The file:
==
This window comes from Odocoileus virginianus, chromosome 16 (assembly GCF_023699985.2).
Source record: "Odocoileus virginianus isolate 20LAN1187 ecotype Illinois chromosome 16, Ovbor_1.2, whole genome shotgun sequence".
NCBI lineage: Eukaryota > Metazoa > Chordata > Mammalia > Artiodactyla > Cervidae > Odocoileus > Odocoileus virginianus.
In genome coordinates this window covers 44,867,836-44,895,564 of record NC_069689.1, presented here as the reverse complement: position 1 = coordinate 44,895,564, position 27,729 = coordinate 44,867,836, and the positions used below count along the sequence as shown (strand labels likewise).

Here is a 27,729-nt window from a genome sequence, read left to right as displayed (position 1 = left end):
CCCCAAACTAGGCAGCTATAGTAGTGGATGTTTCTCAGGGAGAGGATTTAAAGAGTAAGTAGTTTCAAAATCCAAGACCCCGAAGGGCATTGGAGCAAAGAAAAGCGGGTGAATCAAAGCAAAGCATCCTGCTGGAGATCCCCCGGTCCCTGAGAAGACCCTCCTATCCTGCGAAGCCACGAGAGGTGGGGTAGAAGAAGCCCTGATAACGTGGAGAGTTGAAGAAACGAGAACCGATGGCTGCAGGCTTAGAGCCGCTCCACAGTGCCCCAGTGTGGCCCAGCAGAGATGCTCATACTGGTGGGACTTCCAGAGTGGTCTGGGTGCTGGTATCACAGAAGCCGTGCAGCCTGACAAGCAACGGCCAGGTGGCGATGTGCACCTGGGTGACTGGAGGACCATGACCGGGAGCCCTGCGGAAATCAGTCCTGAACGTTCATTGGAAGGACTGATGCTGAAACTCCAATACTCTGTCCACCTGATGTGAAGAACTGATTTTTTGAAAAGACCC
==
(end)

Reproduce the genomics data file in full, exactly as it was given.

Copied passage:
This window comes from Odocoileus virginianus, chromosome 16 (assembly GCF_023699985.2).
Source record: "Odocoileus virginianus isolate 20LAN1187 ecotype Illinois chromosome 16, Ovbor_1.2, whole genome shotgun sequence".
NCBI lineage: Eukaryota > Metazoa > Chordata > Mammalia > Artiodactyla > Cervidae > Odocoileus > Odocoileus virginianus.
In genome coordinates this window covers 44,867,836-44,895,564 of record NC_069689.1, presented here as the reverse complement: position 1 = coordinate 44,895,564, position 27,729 = coordinate 44,867,836, and the positions used below count along the sequence as shown (strand labels likewise).

Here is a 27,729-nt window from a genome sequence, read left to right as displayed (position 1 = left end):
CCCCAAACTAGGCAGCTATAGTAGTGGATGTTTCTCAGGGAGAGGATTTAAAGAGTAAGTAGTTTCAAAATCCAAGACCCCGAAGGGCATTGGAGCAAAGAAAAGCGGGTGAATCAAAGCAAAGCATCCTGCTGGAGATCCCCCGGTCCCTGAGAAGACCCTCCTATCCTGCGAAGCCACGAGAGGTGGGGTAGAAGAAGCCCTGATAACGTGGAGAGTTGAAGAAACGAGAACCGATGGCTGCAGGCTTAGAGCCGCTCCACAGTGCCCCAGTGTGGCCCAGCAGAGATGCTCATACTGGTGGGACTTCCAGAGTGGTCTGGGTGCTGGTATCACAGAAGCCGTGCAGCCTGACAAGCAACGGCCAGGTGGCGATGTGCACCTGGGTGACTGGAGGACCATGACCGGGAGCCCTGCGGAAATCAGTCCTGAACGTTCATTGGAAGGACTGATGCTGAAACTCCAATACTCTGTCCACCTGATGTGAAGAACTGATTTTTTGAAAAGACCC